Possible jail site skyrockets in value

Saturday, June 27, 1998

BY CINDY SCHROEDER
The Cincinnati Enquirer

COVINGTON -- The actual value of land for a proposed Kenton County Jail rose from $26,500 to $530,000 during the past month, according to county records.

The value of the two parcels off Webster Road in Independence was set by the office of Kenton County Property Valuation Administrator Mark Vogt.

The county's highest-ranking executive and a deputy county official both said Mr. Vogt owns the property.

"Why would anybody raise the rate five, six, 10 times as much in a month's time? Is that an ordinary course of action?" Kenton County Judge-executive Rodney "Biz" Cain asked Friday.

Just a day earlier, Mr. Cain told reporters he had just discovered possible land speculation at one of several proposed sites for a county jail. Mr. Cain said he wanted the public to know about this so people would have confidence in any final decision.

On Friday morning, Mr. Vogt referred all questions about the property to his lawyer, Michael Sketch, who could not be reached for comment. Attempts were made later in the day to reach both Mr. Vogt and Mr. Sketch after questions were raised about the public records obtained by The Kentucky Enquirer.

On May 21, Deputy Judge-executive George Neack checked similar records on behalf of the Kenton Fiscal Court and found the 64-acre parcel at 5000 Webster Road was worth $19,200.

The records were checked on that date because the land was a prime contender, and the listed value of $19,200 was an important factor in its favor, Mr. Neack said.

Both Mr. Neack and Mr. Cain were surprised to learn Friday, from records obtained by The Enquirer, that the same parcel is now valued at $320,000.

Mr. Neack also checked an adjacent parcel, 42.6 acres at 4812 Webster Road, and found it listed at $7,300. By Friday, records showed the parcel listed at $210,000.

Public records do not clearly identify Mr. Vogt as the owner. But an attorney for a company buying both parcels of land said Mr. Vogt is the owner. And Mr. Neack said Mr. Vogt told him he bought one of the two parcels from the CSX Railroad in January but did not yet have the deed.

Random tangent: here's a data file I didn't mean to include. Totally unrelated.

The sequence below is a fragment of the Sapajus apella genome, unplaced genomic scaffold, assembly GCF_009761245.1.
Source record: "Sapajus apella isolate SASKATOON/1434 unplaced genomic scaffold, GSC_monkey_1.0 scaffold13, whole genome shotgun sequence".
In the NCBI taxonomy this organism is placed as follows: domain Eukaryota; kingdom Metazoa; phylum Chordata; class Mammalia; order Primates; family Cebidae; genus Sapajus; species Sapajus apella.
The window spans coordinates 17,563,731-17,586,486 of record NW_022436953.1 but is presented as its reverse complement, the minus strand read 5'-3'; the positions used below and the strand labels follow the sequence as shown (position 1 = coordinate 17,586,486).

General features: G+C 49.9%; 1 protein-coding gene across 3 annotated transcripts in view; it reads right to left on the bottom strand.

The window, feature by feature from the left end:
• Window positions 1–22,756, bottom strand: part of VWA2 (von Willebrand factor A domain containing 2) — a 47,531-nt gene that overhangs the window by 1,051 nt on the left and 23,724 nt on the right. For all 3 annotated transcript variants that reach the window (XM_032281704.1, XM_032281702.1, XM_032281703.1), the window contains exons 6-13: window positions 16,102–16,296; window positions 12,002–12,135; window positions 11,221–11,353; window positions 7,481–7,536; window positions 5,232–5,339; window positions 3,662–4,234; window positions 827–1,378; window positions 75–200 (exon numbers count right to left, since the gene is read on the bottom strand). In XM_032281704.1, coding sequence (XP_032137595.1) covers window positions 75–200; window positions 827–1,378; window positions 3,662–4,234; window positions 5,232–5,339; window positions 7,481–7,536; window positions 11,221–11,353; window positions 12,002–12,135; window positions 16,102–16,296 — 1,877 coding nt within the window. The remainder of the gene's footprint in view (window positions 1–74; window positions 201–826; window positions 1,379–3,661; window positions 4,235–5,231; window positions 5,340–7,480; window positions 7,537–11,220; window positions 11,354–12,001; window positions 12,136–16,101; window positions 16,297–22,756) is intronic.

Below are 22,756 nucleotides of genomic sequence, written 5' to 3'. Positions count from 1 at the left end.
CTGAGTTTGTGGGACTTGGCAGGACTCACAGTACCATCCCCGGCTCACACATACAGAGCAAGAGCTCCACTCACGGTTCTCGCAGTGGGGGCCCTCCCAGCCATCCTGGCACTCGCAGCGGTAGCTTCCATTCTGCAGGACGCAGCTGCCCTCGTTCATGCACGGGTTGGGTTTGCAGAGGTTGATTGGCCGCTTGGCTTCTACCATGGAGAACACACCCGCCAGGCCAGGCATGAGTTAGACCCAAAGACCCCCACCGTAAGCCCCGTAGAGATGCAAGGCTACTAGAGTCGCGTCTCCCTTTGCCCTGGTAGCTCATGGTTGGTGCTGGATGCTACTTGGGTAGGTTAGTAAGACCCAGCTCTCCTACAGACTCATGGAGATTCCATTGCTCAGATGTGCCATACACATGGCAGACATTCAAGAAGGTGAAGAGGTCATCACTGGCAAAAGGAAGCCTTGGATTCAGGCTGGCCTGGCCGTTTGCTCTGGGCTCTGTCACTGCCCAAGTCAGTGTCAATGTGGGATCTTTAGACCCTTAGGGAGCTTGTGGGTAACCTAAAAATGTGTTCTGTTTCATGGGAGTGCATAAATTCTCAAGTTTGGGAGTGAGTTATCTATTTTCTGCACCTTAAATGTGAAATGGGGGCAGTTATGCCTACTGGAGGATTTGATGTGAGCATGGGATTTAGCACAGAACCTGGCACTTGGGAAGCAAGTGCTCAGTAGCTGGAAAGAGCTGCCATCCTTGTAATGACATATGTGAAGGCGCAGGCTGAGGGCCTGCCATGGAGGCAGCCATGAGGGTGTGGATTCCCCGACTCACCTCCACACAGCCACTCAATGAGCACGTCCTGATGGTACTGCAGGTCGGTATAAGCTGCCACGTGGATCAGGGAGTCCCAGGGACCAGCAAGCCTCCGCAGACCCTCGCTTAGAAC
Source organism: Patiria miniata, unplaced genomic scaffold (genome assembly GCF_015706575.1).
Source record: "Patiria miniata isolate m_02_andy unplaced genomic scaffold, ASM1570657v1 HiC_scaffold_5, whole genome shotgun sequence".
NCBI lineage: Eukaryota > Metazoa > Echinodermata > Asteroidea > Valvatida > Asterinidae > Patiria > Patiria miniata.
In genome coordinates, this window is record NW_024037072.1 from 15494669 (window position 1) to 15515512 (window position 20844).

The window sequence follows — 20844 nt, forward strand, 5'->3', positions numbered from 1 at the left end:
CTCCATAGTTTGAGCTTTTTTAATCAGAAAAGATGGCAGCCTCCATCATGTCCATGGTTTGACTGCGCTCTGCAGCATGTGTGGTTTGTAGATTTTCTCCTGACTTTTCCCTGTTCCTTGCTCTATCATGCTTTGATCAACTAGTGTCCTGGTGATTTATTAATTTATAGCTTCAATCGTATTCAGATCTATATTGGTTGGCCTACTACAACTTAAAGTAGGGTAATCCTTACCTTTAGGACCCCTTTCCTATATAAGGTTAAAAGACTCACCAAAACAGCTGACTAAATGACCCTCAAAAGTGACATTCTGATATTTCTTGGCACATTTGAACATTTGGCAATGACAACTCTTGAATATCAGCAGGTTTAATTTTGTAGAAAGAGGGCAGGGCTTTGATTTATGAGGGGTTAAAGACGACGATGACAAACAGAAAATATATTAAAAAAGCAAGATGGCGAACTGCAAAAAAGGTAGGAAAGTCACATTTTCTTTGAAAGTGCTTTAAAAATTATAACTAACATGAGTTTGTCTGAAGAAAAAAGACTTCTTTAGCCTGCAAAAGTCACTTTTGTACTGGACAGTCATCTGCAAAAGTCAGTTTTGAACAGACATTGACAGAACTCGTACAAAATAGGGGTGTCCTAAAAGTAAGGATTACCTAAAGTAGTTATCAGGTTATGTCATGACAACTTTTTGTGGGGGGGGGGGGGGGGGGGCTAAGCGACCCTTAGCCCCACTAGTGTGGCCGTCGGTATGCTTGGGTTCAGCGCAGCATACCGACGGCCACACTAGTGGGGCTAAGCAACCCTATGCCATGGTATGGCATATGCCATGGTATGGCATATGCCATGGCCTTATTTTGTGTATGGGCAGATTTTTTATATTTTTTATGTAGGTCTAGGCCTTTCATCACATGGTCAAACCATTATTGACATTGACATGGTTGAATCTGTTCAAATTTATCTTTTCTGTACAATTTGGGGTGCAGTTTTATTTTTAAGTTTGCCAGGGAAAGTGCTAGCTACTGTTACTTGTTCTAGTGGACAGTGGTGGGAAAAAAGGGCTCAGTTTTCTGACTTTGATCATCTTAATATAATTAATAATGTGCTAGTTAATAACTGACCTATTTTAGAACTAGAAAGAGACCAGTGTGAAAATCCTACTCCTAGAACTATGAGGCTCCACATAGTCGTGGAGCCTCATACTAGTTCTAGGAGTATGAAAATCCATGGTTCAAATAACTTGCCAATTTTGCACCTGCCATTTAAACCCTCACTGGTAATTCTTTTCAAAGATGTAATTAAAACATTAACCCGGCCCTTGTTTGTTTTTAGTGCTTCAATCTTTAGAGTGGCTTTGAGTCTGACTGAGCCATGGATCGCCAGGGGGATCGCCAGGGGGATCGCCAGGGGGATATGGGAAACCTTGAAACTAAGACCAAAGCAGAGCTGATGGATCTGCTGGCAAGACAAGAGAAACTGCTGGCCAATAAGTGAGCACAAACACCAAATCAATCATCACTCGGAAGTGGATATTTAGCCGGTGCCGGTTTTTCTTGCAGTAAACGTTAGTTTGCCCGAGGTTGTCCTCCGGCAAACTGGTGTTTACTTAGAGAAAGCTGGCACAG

The company attorney, Dennis Williams, emphasized that the land deal reached the final stages before he knew anything about the proposed jail.

"We actually had that contract before Mr. Cain indicated so publicly that that was going to be his No. 1 jail site," said Mr. Williams, one of the investors in SSK Co. of Elsmere. Mr. Williams said the company wants to build an upscale manufactured-home community there.

"We've been talking to Mark (Vogt) for several months about trying to get an option or a contract on the property, because we thought it would be a good site to try to develop," Mr. Williams said.

Mr. Vogt told company officials in the final stages of negotiations that Kenton County was interested in the Webster Road property as a possible jail site, Mr. Williams said.

"We told Mark, "If you're worried that the county will take the property for more than what we agreed to pay you, then we'll split the difference above $600,000 with you,' " Mr. Williams said. "That was not a point that closed the deal. It was just a small issue. It does not indicate an attempt to speculate at the county's expense, and I'm a little upset that Biz (Cain) thinks so."



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